Inside the Effort to Redevelop Bala Plaza in Lower Merion

Courtesy Tessa Marie Images

It could take 20 years, but plans are afoot to transform the tired Bala Plaza office park into a live-work-play complex.

A professor of real estate at the University of Pennsylvania’s Wharton School for 25 years, Todd Sinai is uniquely qualified to determine whether the ambitious plan to redevelop, reconfigure and rejuvenate the three Bala Plaza properties is a good idea—even if it could take 20 years. “It delivers a win-win for Lower Merion Township and the developer,” says Sinai, who also happens to be the president of the township’s board of commissioners. “It works toward what we’re trying to accomplish, which is to make a place where people want to be, whether they’re residents or corporations.”

The mammoth project was approved by the township this past October. It aims to utterly transform Lower Merion’s largest commercial property and its biggest tax contributor. Built between 1967 and 1972, the 56-acre complex is currently devoted mostly to business and corporate interests. The new plan involves retail, residences, offices and 12 acres of public space—and an amphitheater and a skate park haven’t been ruled out.

A rendering of the proposed changes to Bala Plaza.
A rendering of the proposed changes to Bala Plaza. Courtesy of Tishman Speyer.

“What would commercial tenants want from an office space in this climate? They want green space and a chance to walk out the door and see people. We need that social aspect.”
—Lower Merion Township Commissioner Todd Sinai

There was some dissension as the 13-structure project made its way through the approval process, though it mostly involved the timetable. Developer Tishman Speyer, which purchased the property in 2006, was able to convince commissioners that the deal was sound and beneficial to the area. The idea is to replicate the success of projects like King of Prussia Town Center and similar developments in Plymouth Meeting and at the former Granite Run Mall. “This is what tenants want,” Sinai says. “They want a nice place to live, not just a place to scoot in from work, go to sleep and get up the next day.”

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It all sounds great, provided Tishman makes it happen. Earlier this year, reports surfaced that the company was looking to sell the Bala Plaza parcel—and with it, the agreement reached last year with the township. There were even rumors a deal had been struck, though that was flatly denied in May by Phil Rosenzweig, counsel for Tishman. “As of now, there is no transaction and no sale of the property,” says Rosenzweig, cofounder of the King of Prussia-based firm Silverang, Rosenzweig and Haltzman LLC.

“A buyer would be purchasing one million square feet of office space and the opportunity that comes with it. They’d be out of their mind not to pursue the development rights we have.”
—Phil Rosenzweig, counsel for Tishman Speyer

Still, the rumors certainly can’t be reassuring to those who fought for the development. “Whoever gets this can always tear up the contract,” Sinai notes.

Lower Merion Township Commissioner Dan Bernheim has expressed concerns about the duration of plans to renovate Bala Plaza.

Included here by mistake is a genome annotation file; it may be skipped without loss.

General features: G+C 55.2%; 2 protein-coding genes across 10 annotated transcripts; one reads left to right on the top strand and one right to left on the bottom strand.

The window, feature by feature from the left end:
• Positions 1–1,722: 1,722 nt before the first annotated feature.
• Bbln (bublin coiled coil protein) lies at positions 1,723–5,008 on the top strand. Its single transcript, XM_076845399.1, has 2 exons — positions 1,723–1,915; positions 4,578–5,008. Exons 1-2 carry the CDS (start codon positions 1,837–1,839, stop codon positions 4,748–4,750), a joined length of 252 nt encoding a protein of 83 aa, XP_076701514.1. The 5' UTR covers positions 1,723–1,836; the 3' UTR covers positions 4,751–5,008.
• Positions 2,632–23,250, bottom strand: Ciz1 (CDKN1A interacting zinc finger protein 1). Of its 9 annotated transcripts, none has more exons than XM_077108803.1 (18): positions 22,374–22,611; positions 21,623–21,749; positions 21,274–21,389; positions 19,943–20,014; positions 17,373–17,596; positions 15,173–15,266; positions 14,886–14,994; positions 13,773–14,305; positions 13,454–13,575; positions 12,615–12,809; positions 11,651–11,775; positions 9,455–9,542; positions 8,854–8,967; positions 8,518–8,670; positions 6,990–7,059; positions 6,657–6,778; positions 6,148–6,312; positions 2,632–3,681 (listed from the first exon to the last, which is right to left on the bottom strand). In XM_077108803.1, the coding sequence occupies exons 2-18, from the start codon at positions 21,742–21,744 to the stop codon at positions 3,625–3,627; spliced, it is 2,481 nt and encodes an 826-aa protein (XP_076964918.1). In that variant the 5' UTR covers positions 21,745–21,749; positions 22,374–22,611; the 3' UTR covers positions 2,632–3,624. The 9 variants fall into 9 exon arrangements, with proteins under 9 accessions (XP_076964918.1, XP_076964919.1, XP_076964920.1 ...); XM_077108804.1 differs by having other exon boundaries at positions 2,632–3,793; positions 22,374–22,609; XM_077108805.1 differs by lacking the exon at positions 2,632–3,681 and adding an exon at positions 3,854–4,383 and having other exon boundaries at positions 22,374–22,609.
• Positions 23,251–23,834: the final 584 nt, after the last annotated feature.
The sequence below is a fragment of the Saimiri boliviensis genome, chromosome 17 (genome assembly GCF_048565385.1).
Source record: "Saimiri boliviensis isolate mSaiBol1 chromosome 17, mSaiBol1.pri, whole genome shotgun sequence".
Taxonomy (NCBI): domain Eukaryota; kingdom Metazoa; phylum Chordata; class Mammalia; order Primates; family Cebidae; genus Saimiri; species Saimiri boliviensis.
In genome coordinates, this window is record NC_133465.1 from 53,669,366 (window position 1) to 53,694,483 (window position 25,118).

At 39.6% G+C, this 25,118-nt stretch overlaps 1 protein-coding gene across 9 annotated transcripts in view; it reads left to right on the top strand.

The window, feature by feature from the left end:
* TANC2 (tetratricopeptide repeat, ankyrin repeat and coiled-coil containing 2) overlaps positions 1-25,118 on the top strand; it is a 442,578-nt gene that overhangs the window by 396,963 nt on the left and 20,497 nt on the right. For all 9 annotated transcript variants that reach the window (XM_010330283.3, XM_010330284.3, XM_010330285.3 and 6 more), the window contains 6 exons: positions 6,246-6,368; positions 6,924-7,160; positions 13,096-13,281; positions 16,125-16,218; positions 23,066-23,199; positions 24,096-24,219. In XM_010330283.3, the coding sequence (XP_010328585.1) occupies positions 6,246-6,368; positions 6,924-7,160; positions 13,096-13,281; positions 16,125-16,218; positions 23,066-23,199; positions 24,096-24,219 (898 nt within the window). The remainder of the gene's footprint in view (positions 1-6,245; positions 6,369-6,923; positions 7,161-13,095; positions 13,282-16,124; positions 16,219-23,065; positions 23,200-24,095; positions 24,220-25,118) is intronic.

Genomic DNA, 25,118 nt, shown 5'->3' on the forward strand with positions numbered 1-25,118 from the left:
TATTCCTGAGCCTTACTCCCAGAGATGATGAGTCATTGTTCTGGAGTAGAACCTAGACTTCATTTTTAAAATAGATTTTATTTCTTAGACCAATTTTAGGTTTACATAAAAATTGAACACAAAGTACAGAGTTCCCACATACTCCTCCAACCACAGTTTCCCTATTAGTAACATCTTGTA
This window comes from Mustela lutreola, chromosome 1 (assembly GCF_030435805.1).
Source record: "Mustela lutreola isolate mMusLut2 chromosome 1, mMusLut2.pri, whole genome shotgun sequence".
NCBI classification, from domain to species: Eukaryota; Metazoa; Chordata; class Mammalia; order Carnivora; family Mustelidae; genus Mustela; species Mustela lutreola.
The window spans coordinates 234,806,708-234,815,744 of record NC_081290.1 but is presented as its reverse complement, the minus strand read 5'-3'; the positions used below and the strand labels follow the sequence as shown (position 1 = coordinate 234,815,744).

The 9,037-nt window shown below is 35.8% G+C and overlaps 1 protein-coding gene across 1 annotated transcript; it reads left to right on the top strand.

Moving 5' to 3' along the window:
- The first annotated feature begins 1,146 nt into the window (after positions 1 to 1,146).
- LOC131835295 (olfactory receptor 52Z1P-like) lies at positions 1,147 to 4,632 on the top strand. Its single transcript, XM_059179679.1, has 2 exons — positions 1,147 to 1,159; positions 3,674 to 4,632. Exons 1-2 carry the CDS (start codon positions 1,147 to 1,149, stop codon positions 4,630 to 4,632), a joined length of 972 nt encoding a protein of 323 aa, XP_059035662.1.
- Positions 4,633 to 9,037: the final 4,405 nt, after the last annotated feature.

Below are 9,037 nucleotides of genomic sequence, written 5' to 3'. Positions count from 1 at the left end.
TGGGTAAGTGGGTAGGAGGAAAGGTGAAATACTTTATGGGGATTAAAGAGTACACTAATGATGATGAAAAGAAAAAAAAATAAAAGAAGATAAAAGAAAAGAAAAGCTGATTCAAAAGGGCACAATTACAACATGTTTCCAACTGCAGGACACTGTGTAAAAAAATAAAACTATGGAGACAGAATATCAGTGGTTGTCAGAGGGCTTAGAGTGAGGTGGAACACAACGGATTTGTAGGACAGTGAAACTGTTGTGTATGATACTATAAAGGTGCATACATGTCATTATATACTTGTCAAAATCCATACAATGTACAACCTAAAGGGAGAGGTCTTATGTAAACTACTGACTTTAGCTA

Lower Merion Township Commissioner Dan Bernheim has expressed concerns about the duration of plans to renovate Bala Plaza. Courtesy Tessa Marie Images.

But that’s not likely to happen. In today’s commercial real estate environment, occupancy rates are plummeting as employees continue to work remotely. So the status quo isn’t likely to work at Bala Plaza. A property on the decline is more difficult to sell, adding substantial dollars to any renovation plan. “What would commercial tenants want from an office space in this climate?” poses Sinai. “They want green space and a chance to walk out the door and see people. We need that social aspect.”

As efforts continue to sell the Bala Plaza property, no one from Tishman Speyer would comment on the project. The current plan calls for 757 multifamily residential units, a 168-room hotel, about 700,000 square feet of office space and 200,000 square feet of retail space. Open space will transform the property from a dated office park into something more in line with what developers are favoring now.

Today’s Bala Plaza offers little of interest. There are a few small indoor restaurants and markets, but anyone looking to take a lunchtime stroll had better enjoy asphalt lots and sidewalks. It’s a big reason why the board fought to make green space an early priority for the project. “We wanted the removal of acres of concrete and parking to create a sense of place,” Sinai says.

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All of this is possible thanks to zoning changes made in 2012 to promote a mixed-use district. As it stands, Bala Cynwyd Shopping Center is also getting $30 million in improvements, and a new apartment building is going up on Presidential Boulevard.

As for Bala Plaza, at least one township commissioner has some concerns about the project’s proposed duration. The original agreement called for a 30-year window, but that’s been narrowed by 10 years. “I wasn’t in support of the length of the plan,” says Dan Bernheim, who’d prefer a more modest five-year window.

At the same time, it’s unlikely that anyone who acquired Bala Plaza would choose to preserve its current state. “A buyer would be purchasing one million square feet of office space and the opportunity that comes with it,” says Rosenzweig. “They’d be out of their mind not to pursue the development rights we have.”

For now, it’s Tishman Speyer’s opportunity—and they have 20 years to act on it.

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